Ten environmental groups Tuesday sued a federal agency over its approval of a plan by Royal Dutch Shell PLC for exploratory petroleum drilling off Alaska's northwest coast.
The Bureau of Ocean Energy Management last month signed off on Shell's exploratory drilling plan in the Chukchi Sea, which calls for two drill rigs and a support flotilla that includes spill-response vessels.
Drilling in the Arctic Ocean region is opposed by environmental groups that contend oil companies are not equipped to deal with a major blowout or spill in a part of the world lacking deep-water ports, major airports and other infrastructure routinely present in other drilling areas. They also say drilling will harm wildlife already hurt by the effects of climate warming.
The groups say federal regulators' review of the Shell exploratory drilling plan was cursory.
"They approved this massive industrial undertaking — with two drill ships, 19 support vessels, helicopters, all operating in really important walrus habitat and habitat for bowhead and gray whales — on a 30-day, rushed timeframe, with just an environmental assessment and a conclusion that there would be no significant impact," said Erik Grafe, an attorney for Earthjustice, which is representing the groups. "The whole thing was rushed, and it's not surprising that there are flaws in the analysis."
Shell spokesman Curtis Smith, reached by phone in Washington, D.C., said the lawsuit was not a surprise. "We expect all aspect of our plans, including our leases and permits, to be challenged in court by many of the same organizations that have historically used legal maneuvers to delay Arctic exploration," he said.
Shell for eight years has pursued exploratory drilling off Alaska, and its plans are arguably the most scrutinized in North American history, Smith said.
"We believe this most recent exploration plan is robust and will withstand further legal scrutiny," he said.
Bureau of Ocean Energy Management spokesman John Callahan said the agency was aware of the lawsuit. "Other than that, we cannot comment on pending litigation," he said by email.
Under rules governing offshore drilling, requests for review of agency approvals are filed in federal appeals court. The lawsuit was filed in the 9th Circuit Court of Appeals.
In the filing Tuesday, the groups were required only to request a review. Briefs outlining specific flaws in the Bureau of Ocean Energy Management's review would be required later.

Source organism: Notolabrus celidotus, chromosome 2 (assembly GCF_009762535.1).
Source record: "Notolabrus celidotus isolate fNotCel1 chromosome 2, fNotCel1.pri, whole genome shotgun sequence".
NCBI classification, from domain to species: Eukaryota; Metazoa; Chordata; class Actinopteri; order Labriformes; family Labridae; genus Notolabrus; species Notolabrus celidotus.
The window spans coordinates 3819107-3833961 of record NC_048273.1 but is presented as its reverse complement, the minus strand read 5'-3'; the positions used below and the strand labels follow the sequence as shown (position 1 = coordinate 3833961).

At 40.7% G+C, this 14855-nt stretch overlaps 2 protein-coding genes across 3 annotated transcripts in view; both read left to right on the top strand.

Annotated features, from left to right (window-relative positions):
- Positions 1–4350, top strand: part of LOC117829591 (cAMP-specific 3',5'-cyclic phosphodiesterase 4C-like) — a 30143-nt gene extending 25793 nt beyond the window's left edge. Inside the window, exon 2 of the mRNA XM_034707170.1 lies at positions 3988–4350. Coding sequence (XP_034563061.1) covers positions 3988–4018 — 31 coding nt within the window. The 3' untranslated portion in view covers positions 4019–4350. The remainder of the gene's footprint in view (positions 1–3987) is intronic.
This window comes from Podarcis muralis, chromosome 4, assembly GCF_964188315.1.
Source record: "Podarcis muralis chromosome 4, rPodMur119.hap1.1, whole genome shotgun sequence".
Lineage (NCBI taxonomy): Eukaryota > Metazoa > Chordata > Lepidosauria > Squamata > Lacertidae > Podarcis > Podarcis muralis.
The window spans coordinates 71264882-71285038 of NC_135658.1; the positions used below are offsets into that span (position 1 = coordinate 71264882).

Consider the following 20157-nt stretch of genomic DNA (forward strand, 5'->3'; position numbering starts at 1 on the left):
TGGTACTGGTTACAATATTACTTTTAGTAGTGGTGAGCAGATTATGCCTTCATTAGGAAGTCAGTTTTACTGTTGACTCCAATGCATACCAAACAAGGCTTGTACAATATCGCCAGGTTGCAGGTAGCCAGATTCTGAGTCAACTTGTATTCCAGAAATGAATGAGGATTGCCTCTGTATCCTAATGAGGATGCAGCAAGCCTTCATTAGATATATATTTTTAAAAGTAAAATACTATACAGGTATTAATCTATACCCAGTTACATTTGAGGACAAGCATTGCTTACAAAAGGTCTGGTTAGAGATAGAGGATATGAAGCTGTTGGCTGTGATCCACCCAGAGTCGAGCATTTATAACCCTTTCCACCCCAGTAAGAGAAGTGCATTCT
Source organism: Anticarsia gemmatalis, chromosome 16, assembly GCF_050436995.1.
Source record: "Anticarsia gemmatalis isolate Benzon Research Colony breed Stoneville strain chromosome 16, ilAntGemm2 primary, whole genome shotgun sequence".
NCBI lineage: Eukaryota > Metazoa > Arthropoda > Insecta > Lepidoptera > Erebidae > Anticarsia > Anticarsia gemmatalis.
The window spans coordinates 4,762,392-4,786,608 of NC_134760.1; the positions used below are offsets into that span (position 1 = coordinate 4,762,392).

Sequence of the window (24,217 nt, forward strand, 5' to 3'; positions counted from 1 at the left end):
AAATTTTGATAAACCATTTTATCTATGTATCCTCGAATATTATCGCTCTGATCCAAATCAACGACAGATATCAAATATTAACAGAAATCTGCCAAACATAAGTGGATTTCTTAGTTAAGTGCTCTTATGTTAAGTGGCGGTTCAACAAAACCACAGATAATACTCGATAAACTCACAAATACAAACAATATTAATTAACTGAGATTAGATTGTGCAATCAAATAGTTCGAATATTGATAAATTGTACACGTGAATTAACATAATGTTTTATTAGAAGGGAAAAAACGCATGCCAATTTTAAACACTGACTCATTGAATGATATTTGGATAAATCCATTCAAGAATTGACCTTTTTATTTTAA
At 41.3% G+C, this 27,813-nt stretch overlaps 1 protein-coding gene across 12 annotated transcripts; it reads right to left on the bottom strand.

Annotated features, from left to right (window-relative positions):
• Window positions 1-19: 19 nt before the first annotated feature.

The parties could request an expedited schedule. The environmental groups also could ask for an injunction to halt drilling in 2015 before the issue is resolved.
The U.S. Geological Survey estimates there are more than 26 billion barrels of oil in the Alaska outer continental shelf, a source that could be moved by undersea and overland pipe to keep the trans-Alaska pipeline vital as other fields diminish.
Shell was the most robust bidder in a 2008 Chukchi Sea lease sale, spending $2.1 billion on leases.
Exploratory drilling was delayed in part by a lawsuit that successfully challenged environmental work done by the federal government before putting underwater tracts up for auction.
Shell estimates it has spent upward of $7 billion on its Arctic offshore drilling program in U.S. waters. But the company has yet to complete an exploratory well that could confirm oil in profitable quantities.
Shell has staged a drill vessel and a support fleet in Seattle in anticipation of exploratory drilling during the open-water season this summer. Shell last drilled in the Chukchi and Beaufort Seas in 2012. The vessels were not allowed to drill into petroleum-bearing rock because the required equipment to respond to spills was not on hand.
The company experienced major problems after the season. The Kulluk, a conical drill barge used in the Beaufort, broke loose from its tow vessel and ran aground off an island near Kodiak while in transit across the Gulf of Alaska.
Shell contractor Noble Drilling U.S. LLC, owner of the Noble Discoverer, was convicted of felony maritime and safety felonies on the vessel and was fined $12.5 million.
The groups suing include the Alaska Wilderness League, Center for Biological Diversity, Friends of the Earth, National Audubon Society, Natural Resources Defense Council, Northern Alaska Environmental Center, Pacific Environment, Resisting Environmental Destruction on Indigenous Lands, Sierra Club and The Wilderness Society.